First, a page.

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The population in the mountain regions of Tajikistan is among the poorest and most vulnerable. In the aftermath of the collapse of the Soviet Union and of the supply of gas and energy, a large proportion of the existing forests was cut down to meet the immediate need for fuel. The resulting degradation of the soil and land is exacerbated by widespread overgrazing. Entire ecosystems are only functional to a reduced extent, which limits the agricultural productivity of the rural population and contributes substantially to the frequency and intensity of natural disasters such as flooding, landslides and avalanches. The advancing climate change further aggravates this situation.
In the overall economic and political context of Tajikistan, an improvement of these living conditions can only be achieved by directly enabling those affected to increase their agricultural productivity despite challenging climatic and environmental conditions, and at the same time to manage the natural resources sustainably and be better prepared for natural disasters.
All these approaches are most successful if they build on a sound information base regarding the weather, water and climate. Such Weather, Water and Climate Services (WWCS) can include early warning systems, agronomic decision-making tools, or long-term climate scenarios as the basis for adaptation to climate change. However, in Tajikistan, WWCS are neither available with the necessary quality and coverage, nor does the capacity exist on the user side to use them productively. The project therefore works towards a national system that enables WWCS to meet specific needs for a broad circle of users. At the same time, these users are given support in using WWCS for their daily decisions.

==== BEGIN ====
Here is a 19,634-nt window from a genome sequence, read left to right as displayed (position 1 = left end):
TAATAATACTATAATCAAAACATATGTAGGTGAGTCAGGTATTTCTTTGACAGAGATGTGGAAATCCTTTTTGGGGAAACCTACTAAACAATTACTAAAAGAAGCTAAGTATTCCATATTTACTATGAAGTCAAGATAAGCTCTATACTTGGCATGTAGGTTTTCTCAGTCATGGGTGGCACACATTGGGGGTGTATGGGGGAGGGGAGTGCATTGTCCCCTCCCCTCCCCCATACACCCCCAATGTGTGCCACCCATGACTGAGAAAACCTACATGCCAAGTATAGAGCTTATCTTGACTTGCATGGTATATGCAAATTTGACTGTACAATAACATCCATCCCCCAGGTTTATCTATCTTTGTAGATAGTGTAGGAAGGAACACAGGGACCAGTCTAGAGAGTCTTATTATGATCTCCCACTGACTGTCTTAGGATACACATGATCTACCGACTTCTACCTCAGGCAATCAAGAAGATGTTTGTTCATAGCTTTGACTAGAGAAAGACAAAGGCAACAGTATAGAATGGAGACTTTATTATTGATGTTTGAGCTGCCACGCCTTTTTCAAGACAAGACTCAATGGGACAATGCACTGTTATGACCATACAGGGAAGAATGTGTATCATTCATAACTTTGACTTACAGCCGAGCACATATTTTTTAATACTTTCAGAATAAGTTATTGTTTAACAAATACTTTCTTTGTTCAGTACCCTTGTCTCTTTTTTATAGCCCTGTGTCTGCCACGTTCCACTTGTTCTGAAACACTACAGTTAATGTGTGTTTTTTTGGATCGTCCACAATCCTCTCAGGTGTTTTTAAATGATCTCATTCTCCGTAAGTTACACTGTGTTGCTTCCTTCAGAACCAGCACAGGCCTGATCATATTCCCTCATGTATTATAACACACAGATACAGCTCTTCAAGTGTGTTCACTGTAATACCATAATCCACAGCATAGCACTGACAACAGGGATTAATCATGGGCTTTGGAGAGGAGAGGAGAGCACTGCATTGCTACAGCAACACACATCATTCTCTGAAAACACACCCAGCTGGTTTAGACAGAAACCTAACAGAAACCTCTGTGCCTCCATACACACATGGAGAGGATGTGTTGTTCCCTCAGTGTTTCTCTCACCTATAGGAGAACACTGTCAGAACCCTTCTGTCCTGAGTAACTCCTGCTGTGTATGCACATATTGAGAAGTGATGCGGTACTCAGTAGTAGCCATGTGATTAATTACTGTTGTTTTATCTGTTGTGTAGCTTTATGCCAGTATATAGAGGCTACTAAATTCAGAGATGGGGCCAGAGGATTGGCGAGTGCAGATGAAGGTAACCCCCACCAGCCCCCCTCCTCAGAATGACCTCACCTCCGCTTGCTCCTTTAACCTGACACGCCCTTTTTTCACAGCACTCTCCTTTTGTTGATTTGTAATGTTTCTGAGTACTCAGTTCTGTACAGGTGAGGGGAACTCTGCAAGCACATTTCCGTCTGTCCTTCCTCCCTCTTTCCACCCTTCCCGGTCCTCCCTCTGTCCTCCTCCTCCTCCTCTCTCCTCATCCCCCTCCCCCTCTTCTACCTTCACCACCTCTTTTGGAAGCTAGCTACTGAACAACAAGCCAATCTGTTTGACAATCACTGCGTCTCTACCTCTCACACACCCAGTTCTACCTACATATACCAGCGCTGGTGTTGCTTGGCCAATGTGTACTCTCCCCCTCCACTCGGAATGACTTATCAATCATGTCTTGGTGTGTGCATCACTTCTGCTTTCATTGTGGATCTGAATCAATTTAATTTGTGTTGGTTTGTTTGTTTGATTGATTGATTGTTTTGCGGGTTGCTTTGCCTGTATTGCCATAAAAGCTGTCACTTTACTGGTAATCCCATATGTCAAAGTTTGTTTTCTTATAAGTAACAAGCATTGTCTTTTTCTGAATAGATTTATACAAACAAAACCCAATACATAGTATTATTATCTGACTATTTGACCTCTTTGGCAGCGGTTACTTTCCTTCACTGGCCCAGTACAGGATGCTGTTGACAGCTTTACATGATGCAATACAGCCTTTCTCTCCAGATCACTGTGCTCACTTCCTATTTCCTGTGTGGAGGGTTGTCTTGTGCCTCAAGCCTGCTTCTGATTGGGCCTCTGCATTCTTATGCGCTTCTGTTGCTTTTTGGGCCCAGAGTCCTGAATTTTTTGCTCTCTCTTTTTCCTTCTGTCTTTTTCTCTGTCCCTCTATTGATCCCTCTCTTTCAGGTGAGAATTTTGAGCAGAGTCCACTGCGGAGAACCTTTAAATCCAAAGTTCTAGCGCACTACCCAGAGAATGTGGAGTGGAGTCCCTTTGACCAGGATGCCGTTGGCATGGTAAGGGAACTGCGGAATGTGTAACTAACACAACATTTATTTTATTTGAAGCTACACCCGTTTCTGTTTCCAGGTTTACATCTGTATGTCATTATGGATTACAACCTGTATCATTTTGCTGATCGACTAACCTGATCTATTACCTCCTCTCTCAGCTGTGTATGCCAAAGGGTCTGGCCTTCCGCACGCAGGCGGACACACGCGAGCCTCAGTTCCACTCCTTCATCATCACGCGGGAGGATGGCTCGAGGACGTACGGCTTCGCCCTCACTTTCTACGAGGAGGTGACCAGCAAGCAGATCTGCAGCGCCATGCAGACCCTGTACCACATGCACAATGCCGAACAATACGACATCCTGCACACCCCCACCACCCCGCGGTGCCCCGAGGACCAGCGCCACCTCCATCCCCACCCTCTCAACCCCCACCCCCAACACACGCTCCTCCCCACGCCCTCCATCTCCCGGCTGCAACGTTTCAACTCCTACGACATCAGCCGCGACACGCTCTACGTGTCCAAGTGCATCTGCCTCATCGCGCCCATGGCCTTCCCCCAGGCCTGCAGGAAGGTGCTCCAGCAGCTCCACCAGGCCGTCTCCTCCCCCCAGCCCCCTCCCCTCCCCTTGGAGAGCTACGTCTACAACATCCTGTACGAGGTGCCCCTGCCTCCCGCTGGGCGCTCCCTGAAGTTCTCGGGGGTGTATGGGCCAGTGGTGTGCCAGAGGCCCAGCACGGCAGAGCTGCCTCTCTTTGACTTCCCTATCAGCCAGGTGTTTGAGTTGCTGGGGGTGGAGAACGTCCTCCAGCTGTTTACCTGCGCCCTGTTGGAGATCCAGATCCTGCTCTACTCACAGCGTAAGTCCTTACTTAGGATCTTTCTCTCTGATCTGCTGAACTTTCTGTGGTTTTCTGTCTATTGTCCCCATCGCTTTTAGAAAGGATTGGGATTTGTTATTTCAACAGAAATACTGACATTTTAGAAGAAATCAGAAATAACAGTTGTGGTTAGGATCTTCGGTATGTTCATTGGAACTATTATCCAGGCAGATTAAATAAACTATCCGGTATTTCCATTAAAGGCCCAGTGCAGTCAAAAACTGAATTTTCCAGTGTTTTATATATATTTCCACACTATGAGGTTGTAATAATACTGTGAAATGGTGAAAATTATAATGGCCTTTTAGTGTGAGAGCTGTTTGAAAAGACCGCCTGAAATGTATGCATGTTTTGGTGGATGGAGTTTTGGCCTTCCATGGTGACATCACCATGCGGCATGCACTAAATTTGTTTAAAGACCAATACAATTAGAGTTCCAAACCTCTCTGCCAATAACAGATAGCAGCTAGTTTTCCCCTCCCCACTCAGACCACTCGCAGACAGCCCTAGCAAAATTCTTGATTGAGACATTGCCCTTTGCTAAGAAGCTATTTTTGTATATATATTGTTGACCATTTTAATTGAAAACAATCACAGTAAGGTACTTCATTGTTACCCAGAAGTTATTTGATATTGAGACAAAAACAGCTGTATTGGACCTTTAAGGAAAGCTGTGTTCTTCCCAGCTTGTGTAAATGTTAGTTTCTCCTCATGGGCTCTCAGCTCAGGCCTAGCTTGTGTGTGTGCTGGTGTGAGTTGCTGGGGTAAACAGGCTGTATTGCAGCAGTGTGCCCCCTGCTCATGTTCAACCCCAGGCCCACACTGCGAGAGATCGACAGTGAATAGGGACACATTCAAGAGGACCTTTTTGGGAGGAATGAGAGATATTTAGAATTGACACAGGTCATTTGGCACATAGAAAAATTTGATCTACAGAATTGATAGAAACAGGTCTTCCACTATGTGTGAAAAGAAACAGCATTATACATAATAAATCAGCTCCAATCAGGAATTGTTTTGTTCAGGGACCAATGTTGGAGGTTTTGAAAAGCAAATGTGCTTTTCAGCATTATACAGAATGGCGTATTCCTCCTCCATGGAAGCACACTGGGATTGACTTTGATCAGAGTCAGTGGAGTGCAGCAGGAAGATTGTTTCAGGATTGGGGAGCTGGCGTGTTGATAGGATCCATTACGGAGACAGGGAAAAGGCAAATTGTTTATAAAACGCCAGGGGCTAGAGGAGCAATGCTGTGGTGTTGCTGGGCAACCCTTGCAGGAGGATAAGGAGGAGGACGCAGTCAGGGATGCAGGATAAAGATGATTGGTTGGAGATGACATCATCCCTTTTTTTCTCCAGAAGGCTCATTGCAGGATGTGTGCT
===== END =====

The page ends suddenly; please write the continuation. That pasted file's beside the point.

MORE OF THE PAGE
WWCS-based decisions improve agricultural productivity (for example, through more efficient irrigation, weather-based planning of sowing and harvesting, pest control…), and reduce the vulnerability of rural households and communities to natural hazards.
WWCS need data on weather and the environment. To this end, the project takes an innovative approach which combines low-cost open-source weather stations with observations by the communities and farmers. This data is communicated to the Tajik meteorological service which is supported in using it to produce more reliable weather forecasts and provide WWCS for specific needs. A circular value chain is thus created - a vital lever for the system’s sustainability.
The processes behind the provision and use of WWCS go far beyond the local level at which Caritas works traditionally. They draw in actors from the whole spectrum, ranging from national (meteorological service, government ministries) to local farmers and their associations. To enable it to effectively address this broad spectrum, Caritas has signed a framework agreement with the World Meteorological Organisation (WMO) in which the two organisations pool their respective experiences and networks in order to make WWCS available across the ‘last mile’ for rural users. Other international and Swiss partner institutions from business and public service support the project technically, as well as their respective Tajik counterparts in the provision and use of WWCS.